Matthew Mario Di Pasquale
Here's a list of my old email addresses and phone numbers:
They're no longer mine, but I've included them in case you're trying to look me up by one of them. (To see my current email address and phone number, go to Contact.)
The two email addresses were my school email addresses each of which I used when I was a student and lost access to after graduating. My Harvard alumni email forwarding address is email@example.com. That email address works—It just forwards emails to firstname.lastname@example.org—but I'd prefer you to just send all emails directly to email@example.com.
I wish I had kept my old 617 phone number, but for some reason, which I don't remember, I selected a new 203 phone number (my current number) when I switched from my Verizon plan to my friend's AT&T plan, which I think I did sometime around 2015 January 1.
On 2018 November 20, I ported my number to Google Voice (for a fee of $20). Google Voice is free, and I could still make and receive calls and send and receive texts but only over the Internet, and since I didn't have a data plan, I typically couldn't connect to the Internet when I wasn't at home. Also, if you wanted to send me anything other than text (eg, photos, videos, or vCards), then you had to use iMessage or email them to me because I think photos and videos I received over MMS underwent lossy compression: Videos usually appeared very blurry, and I couldn't even open or download vCards. At one point, I decided to turn off iMessage and FaceTime so that all my texts went through Google Voice. But I started to miss iMessage & FaceTime, so I turned them back on, but then I couldn't get my phone number working with iMessage and FaceTime again. So if you wanted to send me an iMessage or FaceTime me, you had to use my email address.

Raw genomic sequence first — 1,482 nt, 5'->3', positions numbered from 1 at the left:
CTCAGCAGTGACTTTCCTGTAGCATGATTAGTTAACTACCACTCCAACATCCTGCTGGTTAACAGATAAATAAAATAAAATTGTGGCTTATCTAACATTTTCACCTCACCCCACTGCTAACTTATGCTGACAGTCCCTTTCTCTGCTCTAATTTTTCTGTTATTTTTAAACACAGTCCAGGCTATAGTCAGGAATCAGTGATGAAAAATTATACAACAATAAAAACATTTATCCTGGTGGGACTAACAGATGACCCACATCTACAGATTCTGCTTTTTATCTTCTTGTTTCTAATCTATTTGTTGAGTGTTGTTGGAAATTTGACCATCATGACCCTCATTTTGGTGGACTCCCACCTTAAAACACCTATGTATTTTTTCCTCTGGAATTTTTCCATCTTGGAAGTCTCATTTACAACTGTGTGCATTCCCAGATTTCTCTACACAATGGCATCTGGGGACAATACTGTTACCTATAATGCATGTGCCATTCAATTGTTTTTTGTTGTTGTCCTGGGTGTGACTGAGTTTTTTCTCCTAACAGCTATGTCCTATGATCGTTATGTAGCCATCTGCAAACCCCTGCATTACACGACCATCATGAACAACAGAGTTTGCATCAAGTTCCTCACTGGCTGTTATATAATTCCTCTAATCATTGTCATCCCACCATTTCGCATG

On 2020 July 4, I ported my number to Ting. But I found Ting's pay-per-use rates confusing—However, I asked them to retroactively apply an introductory credit to my account, and they were nice enough to do that, which saved me some money—and with Ting I was able to get my phone number working again with iMessage & FaceTime, so on 2020 July 6, I ported my number back to Google Voice (for a fee of $20). But at some point (I think about a month later) my phone number automatically stopped working with iMessage & FaceTime.
On 2021 February 5, I ported my number to Red Pocket, but I still had an iPhone 6, and Red Pocket had dropped support for visual voicemail for iPhone models older than iPhone 6S. So on 2021 March 8, I ported my number back to Google Voice (for a fee of $20). Red Pocket was nice enough to refund me for my second month of service (when I called and asked them to) since I didn't use any of it.
On 2021 June 13, two days before my trip to San Juan, Puerto Rico, I bought an iPhone 12 mini. The next day, I set it up and ported my number to Ting. (Having a cell phone plan makes travelling a lot easier.) I have Ting's Flex plan, and I like it so far, but I also find the Flex rates confusing, albeit economical. (My personal referral link is https://zaofj6a9lp21.ting.com/. If you use it to try Ting, Ting will give us each a $25 credit.) I think I'll keep Ting for now. I like having cell phone service when I need it even though I don't typically use my phone that much, and I'm glad that now my phone number will continue to work with iMessage & FaceTime.
The 830 phone number was my first Google Voice number. I think I could've kept it for an extra $20, but I just let it go (after porting my 203 number to Google Voice) because I barely used it.